asked Martin, staring at him.

"For a very good purpose, my friend. It is well that Sir Christopher
Harflete should seem to die, who, if he is known to be alive, has
powerful kin in the south who will bring much trouble on us."

"Do you mean----? If so, before God I will have no hand in it."

"I said--seem to die. Where are your wits to-night?" answered the
Abbot, with irritation. "Sir Christopher travels with you to Spain as
our sick Brother Luiz, who, like myself, is of that country, and
desires to return there, as we know, but is too ill to do so. You will
nurse him, and on the ship he will die or recover, as God wills. If he
recovers our Brotherhood will show him hospitality at Seville,
notwithstanding his crimes, and by the time that he reaches England
again, which may not be for a long while, men will have forgotten all
this fray in a greater that draws on. Nor will he be harmed, seeing
that the lady whom he pretends to have married is dead beyond a doubt,
as you can tell him should he find his understanding."

"A strange game," muttered Martin.

"Strange or no, it is my game which I must play. Therefore question
not, but be obedient, and silent also, on your oath," replied the
Abbot in a cold, hard voice. "That covered litter which was brought
here for the wounded is in the next chamber. Wrap this man in blankets
and a monk's robe, and we will place him in it. Then let him be borne
to Blossholme as one of the dead by brethren who will ask no
questions, and ere dawn on to the ship /Great Yarmouth/, if he still
lives. It lies near the quay not half-a-mile from the Abbey gate. Be
swift now, and help me. I will overtake you with the letters, and see
that you are furnished with all things needful from our store. Also I
must speak with the captain ere he weighs anchor. Waste no more time
in talking, but obey and be secret."

"I obey, and I will be secret, as is my duty," answered Brother
Martin, bowing his head humbly. "But what will be the end of all this
business, God and His angels know alone. I say that I like it not."

"A /very/ dangerous man," muttered the Abbot, as he watched Martin go.
"He also must bide a while in Spain; a long while. I'll see to it!"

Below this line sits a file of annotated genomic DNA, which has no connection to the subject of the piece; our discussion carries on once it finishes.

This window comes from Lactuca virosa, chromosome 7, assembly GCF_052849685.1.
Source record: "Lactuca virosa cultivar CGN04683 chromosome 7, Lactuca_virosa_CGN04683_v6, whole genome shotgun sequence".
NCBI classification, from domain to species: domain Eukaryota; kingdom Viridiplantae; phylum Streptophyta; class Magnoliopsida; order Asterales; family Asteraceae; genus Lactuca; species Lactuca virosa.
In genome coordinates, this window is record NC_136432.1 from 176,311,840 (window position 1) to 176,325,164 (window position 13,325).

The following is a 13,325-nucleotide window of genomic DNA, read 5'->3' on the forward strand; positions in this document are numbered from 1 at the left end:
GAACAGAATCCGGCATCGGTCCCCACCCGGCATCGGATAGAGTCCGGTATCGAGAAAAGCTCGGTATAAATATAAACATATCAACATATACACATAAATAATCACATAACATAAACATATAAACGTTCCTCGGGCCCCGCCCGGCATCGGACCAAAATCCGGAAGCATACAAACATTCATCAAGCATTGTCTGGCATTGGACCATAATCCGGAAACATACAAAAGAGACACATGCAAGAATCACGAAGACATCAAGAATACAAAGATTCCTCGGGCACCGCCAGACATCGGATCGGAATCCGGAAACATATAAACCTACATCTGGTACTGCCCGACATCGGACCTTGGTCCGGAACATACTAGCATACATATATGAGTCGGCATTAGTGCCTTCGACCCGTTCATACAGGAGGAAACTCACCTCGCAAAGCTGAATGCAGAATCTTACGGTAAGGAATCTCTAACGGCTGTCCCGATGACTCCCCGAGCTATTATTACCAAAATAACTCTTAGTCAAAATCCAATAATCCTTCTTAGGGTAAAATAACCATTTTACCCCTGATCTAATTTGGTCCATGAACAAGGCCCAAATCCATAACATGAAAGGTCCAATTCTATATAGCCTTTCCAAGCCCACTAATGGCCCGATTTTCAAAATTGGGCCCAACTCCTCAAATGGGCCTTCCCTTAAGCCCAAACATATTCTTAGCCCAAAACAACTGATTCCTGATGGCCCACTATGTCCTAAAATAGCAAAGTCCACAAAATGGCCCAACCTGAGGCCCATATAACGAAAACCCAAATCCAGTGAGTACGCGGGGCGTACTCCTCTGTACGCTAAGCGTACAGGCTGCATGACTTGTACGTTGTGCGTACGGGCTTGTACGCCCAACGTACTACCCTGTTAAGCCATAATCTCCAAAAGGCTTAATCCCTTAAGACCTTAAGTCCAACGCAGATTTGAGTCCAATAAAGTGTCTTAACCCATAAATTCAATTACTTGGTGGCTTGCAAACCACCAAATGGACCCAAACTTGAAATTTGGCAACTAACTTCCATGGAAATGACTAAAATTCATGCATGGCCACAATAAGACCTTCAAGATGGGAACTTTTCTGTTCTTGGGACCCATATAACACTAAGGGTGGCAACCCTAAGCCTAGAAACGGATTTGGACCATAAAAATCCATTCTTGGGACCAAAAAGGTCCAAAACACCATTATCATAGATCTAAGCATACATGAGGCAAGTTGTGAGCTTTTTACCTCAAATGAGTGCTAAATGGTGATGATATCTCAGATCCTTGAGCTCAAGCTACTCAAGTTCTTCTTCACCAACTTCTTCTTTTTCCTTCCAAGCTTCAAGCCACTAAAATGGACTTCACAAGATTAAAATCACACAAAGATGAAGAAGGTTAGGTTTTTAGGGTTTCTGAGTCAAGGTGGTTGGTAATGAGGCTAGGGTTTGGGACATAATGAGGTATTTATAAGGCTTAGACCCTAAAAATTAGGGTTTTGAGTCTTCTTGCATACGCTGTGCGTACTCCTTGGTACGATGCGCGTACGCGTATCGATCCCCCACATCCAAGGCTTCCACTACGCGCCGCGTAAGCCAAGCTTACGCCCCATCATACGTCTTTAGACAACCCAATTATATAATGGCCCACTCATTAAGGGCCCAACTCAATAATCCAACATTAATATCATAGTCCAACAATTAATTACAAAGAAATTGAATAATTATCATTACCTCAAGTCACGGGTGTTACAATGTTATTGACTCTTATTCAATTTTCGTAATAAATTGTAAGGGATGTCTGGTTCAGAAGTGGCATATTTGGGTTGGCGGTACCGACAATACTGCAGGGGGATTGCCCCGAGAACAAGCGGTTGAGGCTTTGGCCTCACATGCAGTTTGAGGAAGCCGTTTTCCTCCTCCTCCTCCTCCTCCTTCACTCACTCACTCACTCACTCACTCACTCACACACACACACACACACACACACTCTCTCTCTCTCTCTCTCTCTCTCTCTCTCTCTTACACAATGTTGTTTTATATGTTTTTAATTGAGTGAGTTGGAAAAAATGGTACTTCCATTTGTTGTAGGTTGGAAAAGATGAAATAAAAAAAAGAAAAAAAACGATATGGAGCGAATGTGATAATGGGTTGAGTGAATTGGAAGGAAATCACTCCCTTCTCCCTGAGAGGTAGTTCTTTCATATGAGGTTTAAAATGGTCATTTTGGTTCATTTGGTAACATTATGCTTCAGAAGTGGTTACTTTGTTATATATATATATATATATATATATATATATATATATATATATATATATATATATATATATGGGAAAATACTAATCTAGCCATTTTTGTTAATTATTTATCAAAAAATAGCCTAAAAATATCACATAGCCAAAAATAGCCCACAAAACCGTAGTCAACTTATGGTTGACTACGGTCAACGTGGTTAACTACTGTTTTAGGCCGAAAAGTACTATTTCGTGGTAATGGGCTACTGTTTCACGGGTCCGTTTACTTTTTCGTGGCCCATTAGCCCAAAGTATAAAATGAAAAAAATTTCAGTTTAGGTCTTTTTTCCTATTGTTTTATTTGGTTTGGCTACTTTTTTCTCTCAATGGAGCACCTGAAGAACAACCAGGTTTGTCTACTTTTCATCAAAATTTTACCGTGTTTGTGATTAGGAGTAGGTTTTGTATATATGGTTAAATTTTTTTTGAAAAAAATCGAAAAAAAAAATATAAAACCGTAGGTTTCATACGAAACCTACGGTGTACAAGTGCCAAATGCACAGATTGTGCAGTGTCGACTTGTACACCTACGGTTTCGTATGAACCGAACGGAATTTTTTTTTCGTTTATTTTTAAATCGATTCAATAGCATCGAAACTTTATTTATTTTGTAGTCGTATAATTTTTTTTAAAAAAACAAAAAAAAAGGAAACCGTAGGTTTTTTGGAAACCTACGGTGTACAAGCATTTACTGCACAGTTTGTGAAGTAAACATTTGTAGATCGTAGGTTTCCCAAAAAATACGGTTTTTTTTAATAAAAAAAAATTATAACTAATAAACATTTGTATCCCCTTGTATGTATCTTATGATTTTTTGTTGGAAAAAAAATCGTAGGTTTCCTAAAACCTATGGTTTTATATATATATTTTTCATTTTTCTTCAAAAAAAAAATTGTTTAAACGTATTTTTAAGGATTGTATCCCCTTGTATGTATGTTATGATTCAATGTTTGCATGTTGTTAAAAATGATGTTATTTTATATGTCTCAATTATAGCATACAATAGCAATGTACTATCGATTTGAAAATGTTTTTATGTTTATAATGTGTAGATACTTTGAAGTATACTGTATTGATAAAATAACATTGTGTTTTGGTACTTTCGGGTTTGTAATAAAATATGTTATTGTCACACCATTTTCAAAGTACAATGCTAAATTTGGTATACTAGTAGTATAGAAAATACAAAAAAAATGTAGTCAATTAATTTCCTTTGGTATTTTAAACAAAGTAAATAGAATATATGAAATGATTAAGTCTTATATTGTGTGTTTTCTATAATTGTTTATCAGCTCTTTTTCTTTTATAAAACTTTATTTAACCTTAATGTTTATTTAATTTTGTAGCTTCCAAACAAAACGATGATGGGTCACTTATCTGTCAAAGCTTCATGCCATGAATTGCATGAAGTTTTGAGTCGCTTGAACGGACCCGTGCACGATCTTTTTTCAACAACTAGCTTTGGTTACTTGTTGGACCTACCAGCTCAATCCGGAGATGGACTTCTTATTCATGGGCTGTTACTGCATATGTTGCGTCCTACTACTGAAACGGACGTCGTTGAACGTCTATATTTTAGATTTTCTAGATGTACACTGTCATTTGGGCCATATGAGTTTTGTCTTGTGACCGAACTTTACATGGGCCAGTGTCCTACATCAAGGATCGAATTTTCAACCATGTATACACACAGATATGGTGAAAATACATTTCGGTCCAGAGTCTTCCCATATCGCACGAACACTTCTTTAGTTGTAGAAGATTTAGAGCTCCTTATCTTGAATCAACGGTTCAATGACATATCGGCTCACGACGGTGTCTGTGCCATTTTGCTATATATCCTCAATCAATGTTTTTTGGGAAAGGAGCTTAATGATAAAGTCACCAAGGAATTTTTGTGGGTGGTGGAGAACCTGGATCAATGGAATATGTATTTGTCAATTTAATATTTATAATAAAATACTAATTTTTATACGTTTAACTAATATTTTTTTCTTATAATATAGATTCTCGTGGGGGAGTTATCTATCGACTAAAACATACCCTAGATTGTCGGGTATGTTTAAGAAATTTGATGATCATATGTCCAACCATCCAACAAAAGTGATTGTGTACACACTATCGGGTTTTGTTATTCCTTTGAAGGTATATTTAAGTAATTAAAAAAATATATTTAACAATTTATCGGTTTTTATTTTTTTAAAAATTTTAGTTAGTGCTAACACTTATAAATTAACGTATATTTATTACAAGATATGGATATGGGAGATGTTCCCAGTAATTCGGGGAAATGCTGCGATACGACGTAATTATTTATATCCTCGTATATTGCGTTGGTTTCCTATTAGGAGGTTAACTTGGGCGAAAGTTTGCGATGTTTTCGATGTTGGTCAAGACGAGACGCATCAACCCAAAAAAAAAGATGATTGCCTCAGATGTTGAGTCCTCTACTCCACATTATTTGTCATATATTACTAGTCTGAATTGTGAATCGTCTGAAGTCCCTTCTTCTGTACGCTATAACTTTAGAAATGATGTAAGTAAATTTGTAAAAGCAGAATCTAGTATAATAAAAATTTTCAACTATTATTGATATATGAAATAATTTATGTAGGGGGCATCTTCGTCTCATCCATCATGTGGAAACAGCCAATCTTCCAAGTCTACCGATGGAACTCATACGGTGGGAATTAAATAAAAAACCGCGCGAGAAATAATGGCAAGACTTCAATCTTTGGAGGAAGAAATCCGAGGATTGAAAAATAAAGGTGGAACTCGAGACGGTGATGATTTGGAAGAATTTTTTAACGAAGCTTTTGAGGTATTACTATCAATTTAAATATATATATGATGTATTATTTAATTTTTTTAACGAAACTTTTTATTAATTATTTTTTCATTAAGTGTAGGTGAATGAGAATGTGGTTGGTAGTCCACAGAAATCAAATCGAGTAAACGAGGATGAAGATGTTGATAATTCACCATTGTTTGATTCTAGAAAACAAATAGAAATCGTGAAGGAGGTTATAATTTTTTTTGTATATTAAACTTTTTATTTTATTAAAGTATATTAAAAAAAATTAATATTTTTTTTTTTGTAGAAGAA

Just before the wild dawn broke on the morrow of the burning of the
Towers, a corpse, roughly shrouded, was borne from the village into
the churchyard of Cranwell, where a shallow grave had been dug for its
last home.

"Whom do we bury in such haste?" asked the tall Thomas Bolle, who had
delved the grave alone in the dark, for his orders were urgent, and
the sexton was fled away from these tumults.

"That man of blood, Sir Christopher Harflete, who has caused us so
much loss," said the old monk who had been bidden to perform the
office, as the clergyman, Father Necton, had gone also, fearing the
vengeance of the Abbot for his part in the marriage of Cicely. "A sad
story, a very sad story. Wedded by night, and now buried by night,
both of them, one in the flame and one in the earth. Truly, O God, Thy
judgments are wonderful, and woe to those who lift hands against Thine
anointed ministers!"

"Very wonderful," answered Bolle, as, standing in the grave, he took
the head of the body and laid it down between his straddled feet; "so
wonderful that a plain man wonders what will be the wondrous end of
them, also why this noble young knight has grown so wondrously lighter
than he used to be. Trouble and hunger in those burnt Towers, I
suppose. Why did they not set him in the vault with his ancestors? It
would have saved me a lonely job among the ghosts that haunt this
place. What do you say, Father? Because the stone is cemented down and
the entrance bricked up, and there is no mason to be found? Then why
not have waited till one could be fetched? Oh, it is wonderful, all
wonderful. But who am I that I should dare to ask questions? When the
Lord Abbot orders, the lay-brother obeys, for he also is wonderful--a
wonderful abbot.

"There, he is tidy now--straight on his back and his feet pointing to
the east, at least I hope so, for I could take no good bearings in the
dark; and the whole wonderful story comes to its wonderful end. So
give me your hand out of this hole, Father, and say your prayers over
the sinful body of this wicked fellow who dared to marry the maid he
loved, and to let out the souls of certain holy monks, or rather of
their hired rufflers, for monks don't fight, because they wished to
separate those whom God--I mean the devil--had joined together, and to
add their temporalities to the estate of Mother Church."

Then the old priest, who was shivering with cold, and understood
little of this dark talk, began to mumble his ritual, skipping those
parts of it which he could not remember. So another grain was planted
in the cornfields of death and immortality, though when and where it
should grow and what it should bear he neither knew nor cared, who
wished to escape from fears and fightings back to his accustomed cell.

It was done, and he and the bearers departed, beating their way
against the rough, raw wind, and leaving Thomas Bolle to fill in the
grave, which, so long as they were in sight, or rather hearing, he did
with much vigour. When they were gone, however, he descended into the
hole under pretence of trampling the loose soil, and there, to be out
of the wind, sat himself down upon the feet of the corpse and waited,
full of reflections.

"Sir Christopher dead," he muttered to himself. "I knew his
grandfather when I was a lad, and my grandfather told me that he knew
his grandfather's great-grandfather--say three hundred years of them--